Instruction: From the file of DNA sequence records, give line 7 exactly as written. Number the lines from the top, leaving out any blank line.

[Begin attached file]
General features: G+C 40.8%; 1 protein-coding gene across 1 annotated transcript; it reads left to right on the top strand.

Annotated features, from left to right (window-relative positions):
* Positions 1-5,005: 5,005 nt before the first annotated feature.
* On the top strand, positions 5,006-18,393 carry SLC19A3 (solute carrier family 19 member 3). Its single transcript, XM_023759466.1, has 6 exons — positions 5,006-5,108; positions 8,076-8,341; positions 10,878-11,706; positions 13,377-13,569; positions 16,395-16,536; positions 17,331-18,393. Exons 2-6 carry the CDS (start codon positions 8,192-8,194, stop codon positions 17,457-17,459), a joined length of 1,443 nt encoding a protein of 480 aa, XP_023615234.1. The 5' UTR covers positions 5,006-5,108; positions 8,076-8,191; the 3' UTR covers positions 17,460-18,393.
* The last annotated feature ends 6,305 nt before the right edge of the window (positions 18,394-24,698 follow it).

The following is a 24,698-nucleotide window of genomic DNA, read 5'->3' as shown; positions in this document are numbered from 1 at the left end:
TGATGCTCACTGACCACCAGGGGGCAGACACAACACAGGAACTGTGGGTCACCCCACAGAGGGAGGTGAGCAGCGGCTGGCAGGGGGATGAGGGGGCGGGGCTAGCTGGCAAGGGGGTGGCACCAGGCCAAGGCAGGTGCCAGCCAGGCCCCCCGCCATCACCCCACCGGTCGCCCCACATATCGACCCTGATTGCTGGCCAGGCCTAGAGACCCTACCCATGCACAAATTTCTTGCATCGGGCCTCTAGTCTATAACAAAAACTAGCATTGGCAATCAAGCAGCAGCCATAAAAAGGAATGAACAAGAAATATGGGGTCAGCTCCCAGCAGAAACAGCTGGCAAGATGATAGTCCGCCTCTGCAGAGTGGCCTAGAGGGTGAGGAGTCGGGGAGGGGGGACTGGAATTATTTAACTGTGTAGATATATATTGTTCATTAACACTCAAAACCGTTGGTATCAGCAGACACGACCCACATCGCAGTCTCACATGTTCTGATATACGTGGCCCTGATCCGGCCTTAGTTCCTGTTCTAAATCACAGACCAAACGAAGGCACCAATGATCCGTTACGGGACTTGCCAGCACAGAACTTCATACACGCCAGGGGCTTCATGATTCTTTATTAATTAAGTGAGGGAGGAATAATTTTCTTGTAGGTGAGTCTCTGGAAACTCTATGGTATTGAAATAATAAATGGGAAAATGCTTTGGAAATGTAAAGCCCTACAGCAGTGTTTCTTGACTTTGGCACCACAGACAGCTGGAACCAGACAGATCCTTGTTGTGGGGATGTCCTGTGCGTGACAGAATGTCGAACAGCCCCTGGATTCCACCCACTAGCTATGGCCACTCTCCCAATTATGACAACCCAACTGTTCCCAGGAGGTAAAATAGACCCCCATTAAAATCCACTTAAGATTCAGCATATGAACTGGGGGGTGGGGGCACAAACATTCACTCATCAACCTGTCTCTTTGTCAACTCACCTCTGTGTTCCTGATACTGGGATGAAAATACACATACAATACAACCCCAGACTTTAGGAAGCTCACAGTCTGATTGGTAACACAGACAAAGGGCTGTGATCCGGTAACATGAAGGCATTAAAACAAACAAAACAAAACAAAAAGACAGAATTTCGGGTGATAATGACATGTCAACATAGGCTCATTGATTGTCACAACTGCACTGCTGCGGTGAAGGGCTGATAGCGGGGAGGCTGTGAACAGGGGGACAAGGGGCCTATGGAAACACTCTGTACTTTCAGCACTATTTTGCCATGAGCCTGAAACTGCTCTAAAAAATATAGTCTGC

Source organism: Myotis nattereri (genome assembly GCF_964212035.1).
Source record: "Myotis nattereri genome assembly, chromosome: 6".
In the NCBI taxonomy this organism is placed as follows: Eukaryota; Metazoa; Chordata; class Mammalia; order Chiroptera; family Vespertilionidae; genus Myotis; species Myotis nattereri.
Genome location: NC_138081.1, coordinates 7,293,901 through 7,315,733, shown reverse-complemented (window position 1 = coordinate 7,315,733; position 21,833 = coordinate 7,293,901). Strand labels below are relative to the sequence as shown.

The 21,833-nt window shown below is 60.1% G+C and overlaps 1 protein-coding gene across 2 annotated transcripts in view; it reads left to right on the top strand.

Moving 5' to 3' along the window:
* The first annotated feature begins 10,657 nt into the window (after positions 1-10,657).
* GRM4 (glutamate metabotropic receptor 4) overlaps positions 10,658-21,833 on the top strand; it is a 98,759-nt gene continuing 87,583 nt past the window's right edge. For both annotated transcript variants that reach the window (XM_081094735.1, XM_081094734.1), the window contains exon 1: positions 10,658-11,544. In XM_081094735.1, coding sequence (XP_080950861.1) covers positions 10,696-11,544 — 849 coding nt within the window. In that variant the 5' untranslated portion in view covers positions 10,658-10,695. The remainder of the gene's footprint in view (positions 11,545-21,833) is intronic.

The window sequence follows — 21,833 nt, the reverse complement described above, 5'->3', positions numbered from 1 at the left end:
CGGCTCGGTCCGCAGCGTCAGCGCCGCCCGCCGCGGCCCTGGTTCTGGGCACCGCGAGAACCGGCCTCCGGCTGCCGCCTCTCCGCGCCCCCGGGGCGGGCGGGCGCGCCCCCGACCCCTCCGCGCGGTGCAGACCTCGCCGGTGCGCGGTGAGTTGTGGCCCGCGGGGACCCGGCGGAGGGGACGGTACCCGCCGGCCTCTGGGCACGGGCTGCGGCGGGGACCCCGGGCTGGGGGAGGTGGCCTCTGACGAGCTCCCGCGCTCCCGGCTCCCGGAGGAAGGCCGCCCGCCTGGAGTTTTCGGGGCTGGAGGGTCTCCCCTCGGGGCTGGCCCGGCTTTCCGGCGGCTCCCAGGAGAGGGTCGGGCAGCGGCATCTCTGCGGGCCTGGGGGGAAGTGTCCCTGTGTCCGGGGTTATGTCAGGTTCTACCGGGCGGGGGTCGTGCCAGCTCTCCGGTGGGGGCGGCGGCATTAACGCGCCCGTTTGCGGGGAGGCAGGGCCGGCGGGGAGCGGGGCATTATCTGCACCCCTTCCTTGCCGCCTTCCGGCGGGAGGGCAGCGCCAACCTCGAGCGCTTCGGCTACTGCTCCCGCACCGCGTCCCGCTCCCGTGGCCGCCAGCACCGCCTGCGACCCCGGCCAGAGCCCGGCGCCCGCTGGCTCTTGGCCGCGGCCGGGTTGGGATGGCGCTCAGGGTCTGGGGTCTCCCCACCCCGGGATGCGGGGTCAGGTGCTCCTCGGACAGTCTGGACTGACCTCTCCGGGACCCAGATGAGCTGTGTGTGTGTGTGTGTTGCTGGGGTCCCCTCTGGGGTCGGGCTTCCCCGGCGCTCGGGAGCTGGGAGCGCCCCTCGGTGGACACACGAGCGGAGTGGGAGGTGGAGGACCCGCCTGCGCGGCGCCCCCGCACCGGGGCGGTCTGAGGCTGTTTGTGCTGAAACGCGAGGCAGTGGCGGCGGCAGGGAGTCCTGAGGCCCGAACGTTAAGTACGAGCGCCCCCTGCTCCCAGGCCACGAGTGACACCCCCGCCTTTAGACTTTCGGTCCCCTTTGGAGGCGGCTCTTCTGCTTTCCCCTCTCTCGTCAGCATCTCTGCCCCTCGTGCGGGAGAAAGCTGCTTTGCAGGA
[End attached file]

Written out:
TGATGCTCACTGACCACCAGGGGGCAGACACAACACAGGAACTGTGGGTCACCCCACAGAGGGAGGTGAGCAGCGGCTGGCAGGGGGATGAGGGGGCGGGGCTAGCTGGCAAGGGGGTGGCACCAGGCCAAGGCAGGTGCCAGCCAGGCCCCCCGCCATCACCCCACCGGTCGCCCCACATATCGACCCTGATTGCTGGCCAGGCCTAGAGACCCTACCCATGCACAAATTTCTTGCATCGGGCCTCTAGTCTATAACAAAAACTAGCATTGGCAATCAAGCAGCAGCCATAAAAAGGAATGAACAAGAAATATGGGGTCAGCTCCCAGCAGAAACAGCTGGCAAGATGATAGTCCGCCTCTGCAGAGTGGCCTAGAGGGTGAGGAGTCGGGGAGGGGGGACTGGAATTATTTAACTGTGTAGATATATATTGTTCATTAACACTCAAAACCGTTGGTATCAGCAGACACGACCCACATCGCAGTCTCACATGTTCTGATATACGTGGCCCTGATCCGGCCTTAGTTCCTGTTCTAAATCACAGACCAAACGAAGGCACCAATGATCCGTTACGGGACTTGCCAGCACAGAACTTCATACACGCCAGGGGCTTCATGATTCTTTATTAATTAAGTGAGGGAGGAATAATTTTCTTGTAGGTGAGTCTCTGGAAACTCTATGGTATTGAAATAATAAATGGGAAAATGCTTTGGAAATGTAAAGCCCTACAGCAGTGTTTCTTGACTTTGGCACCACAGACAGCTGGAACCAGACAGATCCTTGTTGTGGGGATGTCCTGTGCGTGACAGAATGTCGAACAGCCCCTGGATTCCACCCACTAGCTATGGCCACTCTCCCAATTATGACAACCCAACTGTTCCCAGGAGGTAAAATAGACCCCCATTAAAATCCACTTAAGATTCAGCATATGAACTGGGGGGTGGGGGCACAAACATTCACTCATCAACCTGTCTCTTTGTCAACTCACCTCTGTGTTCCTGATACTGGGATGAAAATACACATACAATACAACCCCAGACTTTAGGAAGCTCACAGTCTGATTGGTAACACAGACAAAGGGCTGTGATCCGGTAACATGAAGGCATTAAAACAAACAAAACAAAACAAAAAGACAGAATTTCGGGTGATAATGACATGTCAACATAGGCTCATTGATTGTCACAACTGCACTGCTGCGGTGAAGGGCTGATAGCGGGGAGGCTGTGAACAGGGGGACAAGGGGCCTATGGAAACACTCTGTACTTTCAGCACTATTTTGCCATGAGCCTGAAACTGCTCTAAAAAATATAGTCTGC